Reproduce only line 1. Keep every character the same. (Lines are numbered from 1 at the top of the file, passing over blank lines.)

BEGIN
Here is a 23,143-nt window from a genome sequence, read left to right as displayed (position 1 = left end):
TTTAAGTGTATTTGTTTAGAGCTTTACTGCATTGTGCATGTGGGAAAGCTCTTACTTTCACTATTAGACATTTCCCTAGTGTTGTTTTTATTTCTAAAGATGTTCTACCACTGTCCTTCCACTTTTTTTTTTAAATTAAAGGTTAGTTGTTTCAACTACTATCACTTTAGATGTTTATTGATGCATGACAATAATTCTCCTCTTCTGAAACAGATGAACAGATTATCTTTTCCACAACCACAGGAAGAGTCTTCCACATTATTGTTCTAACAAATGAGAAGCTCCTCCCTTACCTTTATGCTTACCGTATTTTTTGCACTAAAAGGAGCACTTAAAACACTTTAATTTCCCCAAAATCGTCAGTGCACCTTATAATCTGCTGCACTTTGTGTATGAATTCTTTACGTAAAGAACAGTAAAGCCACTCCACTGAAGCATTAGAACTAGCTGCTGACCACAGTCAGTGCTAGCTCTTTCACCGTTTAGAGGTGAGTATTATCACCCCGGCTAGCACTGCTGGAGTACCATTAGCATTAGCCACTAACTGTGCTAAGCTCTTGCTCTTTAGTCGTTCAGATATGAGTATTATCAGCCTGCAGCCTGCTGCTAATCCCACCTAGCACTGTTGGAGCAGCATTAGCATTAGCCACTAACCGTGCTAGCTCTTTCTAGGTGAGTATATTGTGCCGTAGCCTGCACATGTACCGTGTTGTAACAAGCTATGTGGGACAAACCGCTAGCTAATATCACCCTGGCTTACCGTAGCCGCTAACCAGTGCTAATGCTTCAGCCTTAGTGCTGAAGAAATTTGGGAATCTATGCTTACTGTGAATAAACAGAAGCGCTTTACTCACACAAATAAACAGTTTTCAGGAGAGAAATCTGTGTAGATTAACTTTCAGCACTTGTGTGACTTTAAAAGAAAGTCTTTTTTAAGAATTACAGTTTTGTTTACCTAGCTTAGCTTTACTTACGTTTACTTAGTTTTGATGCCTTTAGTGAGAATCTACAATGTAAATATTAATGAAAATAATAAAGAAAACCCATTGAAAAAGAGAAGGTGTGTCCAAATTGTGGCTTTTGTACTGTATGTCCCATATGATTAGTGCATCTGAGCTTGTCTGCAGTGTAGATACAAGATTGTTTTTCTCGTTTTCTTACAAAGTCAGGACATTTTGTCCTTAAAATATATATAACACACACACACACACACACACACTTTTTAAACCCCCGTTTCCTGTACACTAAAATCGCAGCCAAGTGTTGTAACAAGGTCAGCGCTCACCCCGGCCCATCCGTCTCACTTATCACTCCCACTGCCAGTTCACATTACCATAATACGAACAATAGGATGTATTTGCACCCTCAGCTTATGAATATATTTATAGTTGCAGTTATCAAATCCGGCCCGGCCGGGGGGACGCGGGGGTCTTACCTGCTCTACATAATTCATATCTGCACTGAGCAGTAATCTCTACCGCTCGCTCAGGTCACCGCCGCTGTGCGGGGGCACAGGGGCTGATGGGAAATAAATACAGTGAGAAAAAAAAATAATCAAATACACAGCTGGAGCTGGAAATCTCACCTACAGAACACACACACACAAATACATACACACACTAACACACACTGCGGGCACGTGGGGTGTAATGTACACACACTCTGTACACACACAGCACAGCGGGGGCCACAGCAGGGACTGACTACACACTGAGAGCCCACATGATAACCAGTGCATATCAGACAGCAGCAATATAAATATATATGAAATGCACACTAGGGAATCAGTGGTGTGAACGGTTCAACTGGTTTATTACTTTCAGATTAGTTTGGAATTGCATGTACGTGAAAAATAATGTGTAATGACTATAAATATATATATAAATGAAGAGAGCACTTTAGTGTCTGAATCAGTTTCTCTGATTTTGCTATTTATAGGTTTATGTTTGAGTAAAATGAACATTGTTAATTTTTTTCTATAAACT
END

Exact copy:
Here is a 23,143-nt window from a genome sequence, read left to right as displayed (position 1 = left end):